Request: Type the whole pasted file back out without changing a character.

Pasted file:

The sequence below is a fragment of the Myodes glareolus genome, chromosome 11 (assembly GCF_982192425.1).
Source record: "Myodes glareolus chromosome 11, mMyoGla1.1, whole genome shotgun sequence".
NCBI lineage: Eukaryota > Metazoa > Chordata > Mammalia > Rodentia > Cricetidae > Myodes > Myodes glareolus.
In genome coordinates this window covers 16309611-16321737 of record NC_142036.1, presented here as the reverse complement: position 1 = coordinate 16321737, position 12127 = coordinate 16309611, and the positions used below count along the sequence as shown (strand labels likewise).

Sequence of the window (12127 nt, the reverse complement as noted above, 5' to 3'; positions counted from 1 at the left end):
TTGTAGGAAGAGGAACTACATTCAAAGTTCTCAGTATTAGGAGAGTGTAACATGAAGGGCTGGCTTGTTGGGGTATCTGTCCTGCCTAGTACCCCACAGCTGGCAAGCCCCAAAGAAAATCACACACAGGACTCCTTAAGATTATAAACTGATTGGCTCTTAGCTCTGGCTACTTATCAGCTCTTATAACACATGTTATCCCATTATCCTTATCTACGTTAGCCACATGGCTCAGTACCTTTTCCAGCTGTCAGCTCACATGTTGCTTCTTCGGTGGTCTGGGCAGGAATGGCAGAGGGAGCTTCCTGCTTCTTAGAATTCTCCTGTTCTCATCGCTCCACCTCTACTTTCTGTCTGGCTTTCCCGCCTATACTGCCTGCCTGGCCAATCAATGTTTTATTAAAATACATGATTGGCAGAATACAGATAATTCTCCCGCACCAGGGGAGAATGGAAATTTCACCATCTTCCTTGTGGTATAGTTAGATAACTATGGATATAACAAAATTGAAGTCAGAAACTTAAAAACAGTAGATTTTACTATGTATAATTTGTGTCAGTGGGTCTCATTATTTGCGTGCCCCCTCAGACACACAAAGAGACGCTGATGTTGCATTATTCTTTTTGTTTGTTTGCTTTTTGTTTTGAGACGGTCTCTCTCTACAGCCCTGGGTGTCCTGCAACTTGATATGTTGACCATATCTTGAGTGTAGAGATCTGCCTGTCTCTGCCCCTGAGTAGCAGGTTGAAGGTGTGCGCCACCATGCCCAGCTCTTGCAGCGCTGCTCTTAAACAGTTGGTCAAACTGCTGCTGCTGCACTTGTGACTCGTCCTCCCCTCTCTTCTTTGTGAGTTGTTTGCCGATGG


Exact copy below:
The sequence below is a fragment of the Myodes glareolus genome, chromosome 11 (assembly GCF_982192425.1).
Source record: "Myodes glareolus chromosome 11, mMyoGla1.1, whole genome shotgun sequence".
NCBI lineage: Eukaryota > Metazoa > Chordata > Mammalia > Rodentia > Cricetidae > Myodes > Myodes glareolus.
In genome coordinates this window covers 16309611-16321737 of record NC_142036.1, presented here as the reverse complement: position 1 = coordinate 16321737, position 12127 = coordinate 16309611, and the positions used below count along the sequence as shown (strand labels likewise).

Sequence of the window (12127 nt, the reverse complement as noted above, 5' to 3'; positions counted from 1 at the left end):
TTGTAGGAAGAGGAACTACATTCAAAGTTCTCAGTATTAGGAGAGTGTAACATGAAGGGCTGGCTTGTTGGGGTATCTGTCCTGCCTAGTACCCCACAGCTGGCAAGCCCCAAAGAAAATCACACACAGGACTCCTTAAGATTATAAACTGATTGGCTCTTAGCTCTGGCTACTTATCAGCTCTTATAACACATGTTATCCCATTATCCTTATCTACGTTAGCCACATGGCTCAGTACCTTTTCCAGCTGTCAGCTCACATGTTGCTTCTTCGGTGGTCTGGGCAGGAATGGCAGAGGGAGCTTCCTGCTTCTTAGAATTCTCCTGTTCTCATCGCTCCACCTCTACTTTCTGTCTGGCTTTCCCGCCTATACTGCCTGCCTGGCCAATCAATGTTTTATTAAAATACATGATTGGCAGAATACAGATAATTCTCCCGCACCAGGGGAGAATGGAAATTTCACCATCTTCCTTGTGGTATAGTTAGATAACTATGGATATAACAAAATTGAAGTCAGAAACTTAAAAACAGTAGATTTTACTATGTATAATTTGTGTCAGTGGGTCTCATTATTTGCGTGCCCCCTCAGACACACAAAGAGACGCTGATGTTGCATTATTCTTTTTGTTTGTTTGCTTTTTGTTTTGAGACGGTCTCTCTCTACAGCCCTGGGTGTCCTGCAACTTGATATGTTGACCATATCTTGAGTGTAGAGATCTGCCTGTCTCTGCCCCTGAGTAGCAGGTTGAAGGTGTGCGCCACCATGCCCAGCTCTTGCAGCGCTGCTCTTAAACAGTTGGTCAAACTGCTGCTGCTGCACTTGTGACTCGTCCTCCCCTCTCTTCTTTGTGAGTTGTTTGCCGATGG